While Berlin Syndrome’s premise isn’t exactly groundbreaking, what it does is execute a good abduction thriller. Berlin Syndrome tells the cautionary tale of an Australian young woman who travels to Berlin and ends up having a holiday romance with a young man who ends up abducting her and trapping her in his apartment to keep her by his side. It manages to balance a good level of obsessive romance, fear and danger as well as dependence and some deeper psychological thriller elements.

One of the best elements in Berlin Syndrome is in its characters and of course, the two leads that take on the respective roles. Teresa Palmer takes on a great role as the female lead and possibly the first time that I’ve seen her act in her native accent and not an American accent. Its rather refreshing plus, her character as Clare is not a damsel in distress but full of survival. Even when it feels like she is stepping down from conflict in the situation, she is always quietly looking for the next step and adapting to her situation. Her character has a bit of complexity. Just like Max Riemelt as Andi who plays the abductor and obsessive lover who wants to keep her there and yet his character is full of psychological elements to consider as more is revealed, there is a depth to his character and why he does it as well as his dependence on the relationship even with his priorities in life outside of his secret life of having an abducted girl at his home which shows the different sides of him with family and his job and the mental struggles he may be having to keep his life in control.

Berlin Syndrome is a pleasant surprise. Its always great to find movies like this kind of hidden gem that gets tucked away. It was packed a good balance from great execution to the rather one location element and the abduction as well as the relationship dynamic and changes from the start to finish between Clare and Andi as well as the characters development. All done really well and well worth a watch if you haven’t seen it yet.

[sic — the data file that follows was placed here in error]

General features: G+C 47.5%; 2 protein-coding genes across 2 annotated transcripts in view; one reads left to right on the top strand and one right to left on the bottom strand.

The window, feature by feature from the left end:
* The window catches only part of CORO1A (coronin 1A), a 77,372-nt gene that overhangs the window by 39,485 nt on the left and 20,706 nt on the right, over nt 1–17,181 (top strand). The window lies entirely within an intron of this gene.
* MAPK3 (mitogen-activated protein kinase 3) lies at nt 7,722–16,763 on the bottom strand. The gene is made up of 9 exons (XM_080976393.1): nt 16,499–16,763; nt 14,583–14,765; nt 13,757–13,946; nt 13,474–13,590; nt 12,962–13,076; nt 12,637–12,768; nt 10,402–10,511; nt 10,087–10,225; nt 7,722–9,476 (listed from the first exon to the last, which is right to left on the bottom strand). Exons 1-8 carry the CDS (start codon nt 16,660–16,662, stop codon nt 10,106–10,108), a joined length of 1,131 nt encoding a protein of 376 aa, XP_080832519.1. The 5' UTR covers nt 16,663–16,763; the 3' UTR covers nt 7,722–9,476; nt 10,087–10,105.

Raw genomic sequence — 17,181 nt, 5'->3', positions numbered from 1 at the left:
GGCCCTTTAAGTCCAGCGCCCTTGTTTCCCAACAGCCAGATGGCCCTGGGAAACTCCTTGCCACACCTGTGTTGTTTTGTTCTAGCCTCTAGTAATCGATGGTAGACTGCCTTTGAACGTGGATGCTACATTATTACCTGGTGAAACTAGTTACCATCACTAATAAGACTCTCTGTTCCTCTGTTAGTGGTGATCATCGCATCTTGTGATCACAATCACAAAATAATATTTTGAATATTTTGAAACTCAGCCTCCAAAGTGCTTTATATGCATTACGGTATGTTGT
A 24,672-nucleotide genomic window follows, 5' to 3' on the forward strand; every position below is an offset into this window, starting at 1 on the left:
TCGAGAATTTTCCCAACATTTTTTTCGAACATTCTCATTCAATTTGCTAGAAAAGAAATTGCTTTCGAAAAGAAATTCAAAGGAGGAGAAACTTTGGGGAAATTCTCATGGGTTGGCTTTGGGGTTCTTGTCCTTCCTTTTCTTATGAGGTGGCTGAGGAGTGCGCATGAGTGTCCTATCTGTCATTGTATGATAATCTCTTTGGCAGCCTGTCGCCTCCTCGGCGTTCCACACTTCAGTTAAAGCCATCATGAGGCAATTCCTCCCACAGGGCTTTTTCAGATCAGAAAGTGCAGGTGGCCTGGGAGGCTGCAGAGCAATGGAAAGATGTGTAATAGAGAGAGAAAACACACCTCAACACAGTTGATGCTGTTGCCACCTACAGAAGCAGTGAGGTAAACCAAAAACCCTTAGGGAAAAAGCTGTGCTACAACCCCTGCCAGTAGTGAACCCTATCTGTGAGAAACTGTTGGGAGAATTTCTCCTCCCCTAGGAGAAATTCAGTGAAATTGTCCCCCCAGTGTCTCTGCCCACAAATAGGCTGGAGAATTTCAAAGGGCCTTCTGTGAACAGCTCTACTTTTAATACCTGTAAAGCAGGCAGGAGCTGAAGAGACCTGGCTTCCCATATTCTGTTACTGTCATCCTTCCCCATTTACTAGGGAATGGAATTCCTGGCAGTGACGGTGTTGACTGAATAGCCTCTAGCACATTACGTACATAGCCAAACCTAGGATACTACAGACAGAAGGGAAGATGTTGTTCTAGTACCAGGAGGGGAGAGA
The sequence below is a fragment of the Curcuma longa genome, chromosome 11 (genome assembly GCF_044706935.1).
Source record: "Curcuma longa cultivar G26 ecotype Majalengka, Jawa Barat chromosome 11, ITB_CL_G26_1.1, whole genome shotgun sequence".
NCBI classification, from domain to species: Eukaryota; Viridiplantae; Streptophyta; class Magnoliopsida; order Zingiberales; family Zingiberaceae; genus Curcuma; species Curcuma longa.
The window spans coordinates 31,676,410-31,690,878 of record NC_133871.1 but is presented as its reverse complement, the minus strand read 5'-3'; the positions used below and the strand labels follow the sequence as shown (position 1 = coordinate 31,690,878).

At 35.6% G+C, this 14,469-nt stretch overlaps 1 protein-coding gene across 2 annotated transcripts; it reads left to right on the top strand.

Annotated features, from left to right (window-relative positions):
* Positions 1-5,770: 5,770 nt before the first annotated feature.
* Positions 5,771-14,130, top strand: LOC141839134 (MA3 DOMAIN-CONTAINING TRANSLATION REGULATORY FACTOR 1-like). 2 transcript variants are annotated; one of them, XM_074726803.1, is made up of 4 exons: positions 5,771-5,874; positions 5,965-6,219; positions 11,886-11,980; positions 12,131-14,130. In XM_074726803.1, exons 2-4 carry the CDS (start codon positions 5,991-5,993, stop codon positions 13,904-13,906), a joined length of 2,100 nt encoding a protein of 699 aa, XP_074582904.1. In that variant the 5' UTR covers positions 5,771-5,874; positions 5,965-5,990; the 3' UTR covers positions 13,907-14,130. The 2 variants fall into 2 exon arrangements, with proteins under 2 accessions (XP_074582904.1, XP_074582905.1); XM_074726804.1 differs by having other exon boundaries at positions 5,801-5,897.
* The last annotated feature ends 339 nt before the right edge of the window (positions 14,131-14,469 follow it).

That’s it for this B double feature!
Have you seen these two films? Thoughts?

Double Feature: 31 (2016) & Justice League (2017)

Time for the next Double Feature! This time is a bit of a random combination as I take a look at 2017’s DC superhero film Justice League and Shudder exclusive horror film 31. Two movies that has been on my to-watch list for a little while but always a bit hesitant on it. Let’s check it out!

31 (2016)

31

Director (and writer): Rob Zombie

Cast: Sheri Moon Zombie, Jeff Daniel Phillips, Lawrence Hilton-Jacobs, Meg Foster, Kevin Jackson, Malcolm McDowell, Jane Carr, Judy Geeson, Richard Brake, Pancho Moler, David Ury, Lew Temple, Torsten Voges, Elizabeth Daily

Five carnival workers are kidnapped and held hostage in an abandoned, hellish compound where they are forced to participate in a violent game, the goal of which is to survive twelve hours against a gang of sadistic clowns. – IMDB

When we think about Rob Zombie movies, I’m fairly certain that’s a hit or miss deal, just like how we’d think about his version of Halloween brings up a lot of debate. With that said, 31 probably will fall in that same area. 31 is something of a Saw mixed with escape room deal. It takes a group of 5 carnival workers who get kidnapped into this sadistic game to survive 12 hours. This game that has never had survivors before suddenly is met with these five who turn out to be tougher than expected and take down these different sadistic clowns one after under. While their numbers also dwindle gradually, the game itself and the whole concept is done pretty well.